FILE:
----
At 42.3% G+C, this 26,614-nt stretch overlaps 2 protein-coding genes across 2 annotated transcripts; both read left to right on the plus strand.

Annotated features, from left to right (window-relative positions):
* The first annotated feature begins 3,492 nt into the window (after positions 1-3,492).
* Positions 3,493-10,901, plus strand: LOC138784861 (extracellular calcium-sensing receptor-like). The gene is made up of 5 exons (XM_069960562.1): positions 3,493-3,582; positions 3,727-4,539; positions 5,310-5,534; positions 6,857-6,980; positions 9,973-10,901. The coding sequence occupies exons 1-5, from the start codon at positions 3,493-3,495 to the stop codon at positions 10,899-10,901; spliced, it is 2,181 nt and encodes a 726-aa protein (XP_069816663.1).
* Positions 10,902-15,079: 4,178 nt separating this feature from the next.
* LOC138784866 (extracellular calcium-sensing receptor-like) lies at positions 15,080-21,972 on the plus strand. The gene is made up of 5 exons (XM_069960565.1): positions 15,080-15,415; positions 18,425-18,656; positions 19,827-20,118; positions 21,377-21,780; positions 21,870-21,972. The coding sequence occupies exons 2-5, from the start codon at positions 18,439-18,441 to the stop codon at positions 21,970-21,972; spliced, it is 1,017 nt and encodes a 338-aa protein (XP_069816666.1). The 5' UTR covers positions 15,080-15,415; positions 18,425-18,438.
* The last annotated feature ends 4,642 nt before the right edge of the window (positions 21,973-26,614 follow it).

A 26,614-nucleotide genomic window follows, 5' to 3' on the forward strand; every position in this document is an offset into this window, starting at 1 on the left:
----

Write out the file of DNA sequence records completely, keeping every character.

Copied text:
At 42.3% G+C, this 26,614-nt stretch overlaps 2 protein-coding genes across 2 annotated transcripts; both read left to right on the plus strand.

Annotated features, from left to right (window-relative positions):
* The first annotated feature begins 3,492 nt into the window (after positions 1-3,492).
* Positions 3,493-10,901, plus strand: LOC138784861 (extracellular calcium-sensing receptor-like). The gene is made up of 5 exons (XM_069960562.1): positions 3,493-3,582; positions 3,727-4,539; positions 5,310-5,534; positions 6,857-6,980; positions 9,973-10,901. The coding sequence occupies exons 1-5, from the start codon at positions 3,493-3,495 to the stop codon at positions 10,899-10,901; spliced, it is 2,181 nt and encodes a 726-aa protein (XP_069816663.1).
* Positions 10,902-15,079: 4,178 nt separating this feature from the next.
* LOC138784866 (extracellular calcium-sensing receptor-like) lies at positions 15,080-21,972 on the plus strand. The gene is made up of 5 exons (XM_069960565.1): positions 15,080-15,415; positions 18,425-18,656; positions 19,827-20,118; positions 21,377-21,780; positions 21,870-21,972. The coding sequence occupies exons 2-5, from the start codon at positions 18,439-18,441 to the stop codon at positions 21,970-21,972; spliced, it is 1,017 nt and encodes a 338-aa protein (XP_069816666.1). The 5' UTR covers positions 15,080-15,415; positions 18,425-18,438.
* The last annotated feature ends 4,642 nt before the right edge of the window (positions 21,973-26,614 follow it).

A 26,614-nucleotide genomic window follows, 5' to 3' on the forward strand; every position in this document is an offset into this window, starting at 1 on the left: